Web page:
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EJ Ogenyi: How To Make Your Favourite Nigerian Foods Healthier



IMG_4385 SmallSoups are a big part of our Nigerian cuisine. They are a delicious way to meld vegetables and meats into a delicious meal to be enjoyed with your choice of swallow. A lot of people associate weight loss inspired lifestyle changes with giving up this decadent and unique part of our culture, but it doesn’t have to be so.

Soups are not inherently unhealthy. How could foods with so much protein, vegetables, and healthy fats be unhealthy? There are some soup ingredients that do have a lot of calories, but they’re only needed in small quantities to get the most out of them.

For example:
• Ogbono: Used as a thickener in Ogbono soup. This seed is high in fat but most of the fat is of the unsaturated kind, which is the type of fat that your body needs to function.
• Egusi: The story with egusi is the same as ogbono. High in calories, but rich in unsaturated fats.
• Palm Oil: This oil is high in fat. It does have the saturated fats that should be avoided as much as possible, but it’s also rich in beta carotene. Beta carotene one of the antioxidants that has proven health benefits, and is what gives palm oil its characteristic red colour.

The thing that makes our soups a dietary villain is because of how we cook them and here are some examples:

We use too much
When cooking soups we forget that some of the high calorie ingredients are there to be used in moderation. You don’t need two cooking spoons of palm oil to get the benefit of having oil in your soup and you don’t need to omit it altogether. The same goes for ingredients like ogbono and egusi.

We go for too much variety
When cooking soups, we tend to overdo it with the variety of meats we use. All you really need is one high quality lean protein like lean beef or chicken with a little flavor rich protein like dried fish for added flavour.

We serve ourselves more than is needed
Even if you use only a little oil and only a few types of meats, you could sabotage your efforts at eating a healthy meal if you serve yourself too much.

Now that you know that some of our soup ingredients are nutrient rich and now that you know some of the reasons why soups have a bad reputation, I’d like to offer you a way to cook soup a part of your healthy lifestyle. It all starts with your choice of meats, which usually contains most of the calories in soup:

Choose a lean cut of meat
If you’re using beef, make sure there’s minimal marbling. The marbling is the white part you see on the meat and contains most of the saturated fats that is terrible for your heart health. Cutting away some of this marbling will help reduce the calories in your meat by a little, but every little bit helps. If you’re using chicken, removing the skin of the meat before you cook it will save you some calories and some saturated fat.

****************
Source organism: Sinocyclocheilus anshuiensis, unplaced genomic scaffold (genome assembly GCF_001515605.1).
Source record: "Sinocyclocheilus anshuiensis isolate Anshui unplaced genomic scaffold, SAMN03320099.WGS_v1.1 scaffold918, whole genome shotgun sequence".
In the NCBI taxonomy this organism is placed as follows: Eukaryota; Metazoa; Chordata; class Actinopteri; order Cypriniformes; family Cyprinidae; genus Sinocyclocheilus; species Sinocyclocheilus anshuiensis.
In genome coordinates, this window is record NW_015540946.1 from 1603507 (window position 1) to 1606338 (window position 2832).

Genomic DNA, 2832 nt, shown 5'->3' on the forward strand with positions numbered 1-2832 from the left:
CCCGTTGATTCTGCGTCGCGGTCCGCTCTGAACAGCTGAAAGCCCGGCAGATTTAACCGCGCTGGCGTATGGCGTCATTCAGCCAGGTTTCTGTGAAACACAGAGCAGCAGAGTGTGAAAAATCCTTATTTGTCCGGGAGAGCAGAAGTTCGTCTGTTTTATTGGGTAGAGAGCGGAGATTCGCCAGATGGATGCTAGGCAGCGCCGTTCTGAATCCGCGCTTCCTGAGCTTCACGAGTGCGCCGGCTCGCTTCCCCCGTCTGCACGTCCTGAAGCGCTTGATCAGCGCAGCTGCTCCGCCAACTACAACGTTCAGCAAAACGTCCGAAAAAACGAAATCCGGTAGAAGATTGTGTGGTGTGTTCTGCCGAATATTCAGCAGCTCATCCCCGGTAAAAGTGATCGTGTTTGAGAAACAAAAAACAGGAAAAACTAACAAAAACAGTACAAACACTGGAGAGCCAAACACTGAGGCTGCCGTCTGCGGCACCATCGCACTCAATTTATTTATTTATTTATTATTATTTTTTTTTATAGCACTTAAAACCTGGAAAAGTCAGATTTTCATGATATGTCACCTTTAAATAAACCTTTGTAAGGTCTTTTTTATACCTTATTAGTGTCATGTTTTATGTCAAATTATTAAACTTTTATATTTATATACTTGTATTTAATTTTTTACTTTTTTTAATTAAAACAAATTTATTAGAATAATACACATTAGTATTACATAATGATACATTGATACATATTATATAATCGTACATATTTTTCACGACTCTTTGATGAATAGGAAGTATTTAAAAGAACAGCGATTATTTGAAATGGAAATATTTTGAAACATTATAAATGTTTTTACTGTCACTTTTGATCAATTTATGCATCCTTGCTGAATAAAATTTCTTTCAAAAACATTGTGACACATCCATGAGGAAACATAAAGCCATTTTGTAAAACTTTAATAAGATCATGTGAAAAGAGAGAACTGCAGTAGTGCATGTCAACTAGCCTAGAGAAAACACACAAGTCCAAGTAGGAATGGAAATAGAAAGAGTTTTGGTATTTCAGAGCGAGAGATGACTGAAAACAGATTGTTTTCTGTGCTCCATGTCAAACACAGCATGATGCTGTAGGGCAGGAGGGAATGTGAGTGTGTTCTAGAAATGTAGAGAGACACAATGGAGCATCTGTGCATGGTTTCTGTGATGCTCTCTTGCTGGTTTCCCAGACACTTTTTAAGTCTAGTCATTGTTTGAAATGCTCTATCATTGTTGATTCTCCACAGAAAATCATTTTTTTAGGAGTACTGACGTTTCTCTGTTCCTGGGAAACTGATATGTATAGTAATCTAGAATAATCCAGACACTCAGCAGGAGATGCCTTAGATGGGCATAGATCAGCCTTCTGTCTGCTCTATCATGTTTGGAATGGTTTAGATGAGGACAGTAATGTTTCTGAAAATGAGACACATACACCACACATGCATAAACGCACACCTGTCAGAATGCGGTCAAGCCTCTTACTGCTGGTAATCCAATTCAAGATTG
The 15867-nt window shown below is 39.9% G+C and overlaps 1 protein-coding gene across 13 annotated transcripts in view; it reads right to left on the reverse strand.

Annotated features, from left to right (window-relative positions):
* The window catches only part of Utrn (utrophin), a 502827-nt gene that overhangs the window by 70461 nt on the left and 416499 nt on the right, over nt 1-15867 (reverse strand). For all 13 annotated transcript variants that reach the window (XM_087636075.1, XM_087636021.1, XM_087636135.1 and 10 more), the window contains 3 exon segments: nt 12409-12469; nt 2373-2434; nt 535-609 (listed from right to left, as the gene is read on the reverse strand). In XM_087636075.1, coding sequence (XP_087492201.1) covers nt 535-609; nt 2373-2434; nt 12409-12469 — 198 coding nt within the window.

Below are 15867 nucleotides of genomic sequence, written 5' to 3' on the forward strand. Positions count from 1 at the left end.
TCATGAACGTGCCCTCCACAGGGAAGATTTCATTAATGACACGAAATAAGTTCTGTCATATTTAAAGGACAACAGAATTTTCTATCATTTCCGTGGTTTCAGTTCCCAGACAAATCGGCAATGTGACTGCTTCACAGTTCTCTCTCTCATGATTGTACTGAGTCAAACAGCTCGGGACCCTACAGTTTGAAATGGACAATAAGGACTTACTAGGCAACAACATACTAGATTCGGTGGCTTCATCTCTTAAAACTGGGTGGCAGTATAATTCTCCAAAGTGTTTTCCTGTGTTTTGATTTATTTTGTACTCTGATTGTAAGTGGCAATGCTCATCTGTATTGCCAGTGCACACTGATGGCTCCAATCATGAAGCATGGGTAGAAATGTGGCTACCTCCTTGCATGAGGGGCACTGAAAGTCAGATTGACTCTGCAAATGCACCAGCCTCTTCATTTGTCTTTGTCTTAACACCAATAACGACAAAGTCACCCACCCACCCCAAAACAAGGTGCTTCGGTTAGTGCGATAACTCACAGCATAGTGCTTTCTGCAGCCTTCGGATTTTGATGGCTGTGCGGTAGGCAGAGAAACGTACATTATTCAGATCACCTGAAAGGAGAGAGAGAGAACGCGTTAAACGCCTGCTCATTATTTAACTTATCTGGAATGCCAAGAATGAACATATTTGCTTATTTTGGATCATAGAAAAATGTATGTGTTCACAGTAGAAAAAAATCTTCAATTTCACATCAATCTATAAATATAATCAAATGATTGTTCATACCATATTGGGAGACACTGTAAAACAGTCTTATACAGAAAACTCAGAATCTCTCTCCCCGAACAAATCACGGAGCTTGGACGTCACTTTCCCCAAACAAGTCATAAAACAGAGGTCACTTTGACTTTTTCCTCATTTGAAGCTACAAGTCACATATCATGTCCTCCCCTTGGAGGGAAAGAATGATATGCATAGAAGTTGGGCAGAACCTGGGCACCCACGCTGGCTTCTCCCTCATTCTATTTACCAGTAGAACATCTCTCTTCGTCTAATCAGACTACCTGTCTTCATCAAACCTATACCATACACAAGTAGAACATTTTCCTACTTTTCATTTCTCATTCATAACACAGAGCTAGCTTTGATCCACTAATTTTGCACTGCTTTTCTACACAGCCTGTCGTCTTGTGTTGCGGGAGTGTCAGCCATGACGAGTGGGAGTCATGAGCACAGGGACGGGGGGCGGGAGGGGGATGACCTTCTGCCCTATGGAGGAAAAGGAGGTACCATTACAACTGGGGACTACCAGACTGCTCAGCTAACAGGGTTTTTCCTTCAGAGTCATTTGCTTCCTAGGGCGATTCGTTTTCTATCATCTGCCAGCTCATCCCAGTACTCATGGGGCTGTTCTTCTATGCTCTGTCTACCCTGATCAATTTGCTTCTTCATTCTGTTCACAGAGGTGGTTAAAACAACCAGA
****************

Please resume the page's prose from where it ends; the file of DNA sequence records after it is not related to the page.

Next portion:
Choose only one more protein for additional flavor if at all
My added protein of choice is dried fish, but you could have a taste for other types of meat. Also, only use a small amount of this. Remember its role is to add flavor and not to be the star of the dish.

Take it easy with the oil
There’s no need to go oil-less when you’re cooking your soups, but you do need to watch the quantity. Having a simple rule around the amount of oil you use can make all the difference. Consider the fact that a tablespoon of palm oil contains 120 calories and an entire cooking spoon of it is approximately 4 tablespoons. That can add up quickly. My personal rule is to use no more than 2 tablespoons of palm oil in each pot of soup.

Mind the Maggi
Maggi is high in sodium. Sodium is an essential nutrient and your body does need it, but you can have too much of a good thing. A diet that’s high in sodium can increase your risk for high blood pressure, which can damage your arteries over time and increase your risk of heart disease. Sodium can also affect how you look. Too much sodium can cause your body to retain water which can make you look and feel bloated. If you really love your Maggi and your salt, make sure to drink plenty of water so that your body doesn’t retain it to maintain balance.

Now a question for you: What is your favorite soup, and how do you cook it? Do you see yourself changing how you cook your soup based on what you just read?